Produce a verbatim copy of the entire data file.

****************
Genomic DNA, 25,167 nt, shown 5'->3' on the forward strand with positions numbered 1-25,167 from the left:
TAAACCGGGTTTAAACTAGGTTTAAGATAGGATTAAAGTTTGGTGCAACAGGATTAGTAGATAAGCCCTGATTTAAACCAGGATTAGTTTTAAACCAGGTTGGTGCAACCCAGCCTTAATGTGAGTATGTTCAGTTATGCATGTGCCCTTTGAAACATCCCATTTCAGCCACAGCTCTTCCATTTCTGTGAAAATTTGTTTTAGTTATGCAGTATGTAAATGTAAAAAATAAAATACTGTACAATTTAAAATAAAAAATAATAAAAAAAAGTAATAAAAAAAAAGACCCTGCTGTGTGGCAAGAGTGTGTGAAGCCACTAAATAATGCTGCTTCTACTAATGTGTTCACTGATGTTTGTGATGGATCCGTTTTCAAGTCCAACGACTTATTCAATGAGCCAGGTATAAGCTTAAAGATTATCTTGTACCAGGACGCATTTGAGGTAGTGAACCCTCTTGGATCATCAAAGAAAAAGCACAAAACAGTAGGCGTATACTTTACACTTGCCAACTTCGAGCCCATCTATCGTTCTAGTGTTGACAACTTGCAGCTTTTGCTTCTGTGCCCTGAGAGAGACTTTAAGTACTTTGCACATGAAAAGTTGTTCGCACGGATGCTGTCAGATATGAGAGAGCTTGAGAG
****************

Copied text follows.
Genomic DNA, 25,167 nt, shown 5'->3' on the forward strand with positions numbered 1-25,167 from the left:
TAAACCGGGTTTAAACTAGGTTTAAGATAGGATTAAAGTTTGGTGCAACAGGATTAGTAGATAAGCCCTGATTTAAACCAGGATTAGTTTTAAACCAGGTTGGTGCAACCCAGCCTTAATGTGAGTATGTTCAGTTATGCATGTGCCCTTTGAAACATCCCATTTCAGCCACAGCTCTTCCATTTCTGTGAAAATTTGTTTTAGTTATGCAGTATGTAAATGTAAAAAATAAAATACTGTACAATTTAAAATAAAAAATAATAAAAAAAAGTAATAAAAAAAAAGACCCTGCTGTGTGGCAAGAGTGTGTGAAGCCACTAAATAATGCTGCTTCTACTAATGTGTTCACTGATGTTTGTGATGGATCCGTTTTCAAGTCCAACGACTTATTCAATGAGCCAGGTATAAGCTTAAAGATTATCTTGTACCAGGACGCATTTGAGGTAGTGAACCCTCTTGGATCATCAAAGAAAAAGCACAAAACAGTAGGCGTATACTTTACACTTGCCAACTTCGAGCCCATCTATCGTTCTAGTGTTGACAACTTGCAGCTTTTGCTTCTGTGCCCTGAGAGAGACTTTAAGTACTTTGCACATGAAAAGTTGTTCGCACGGATGCTGTCAGATATGAGAGAGCTTGAGAG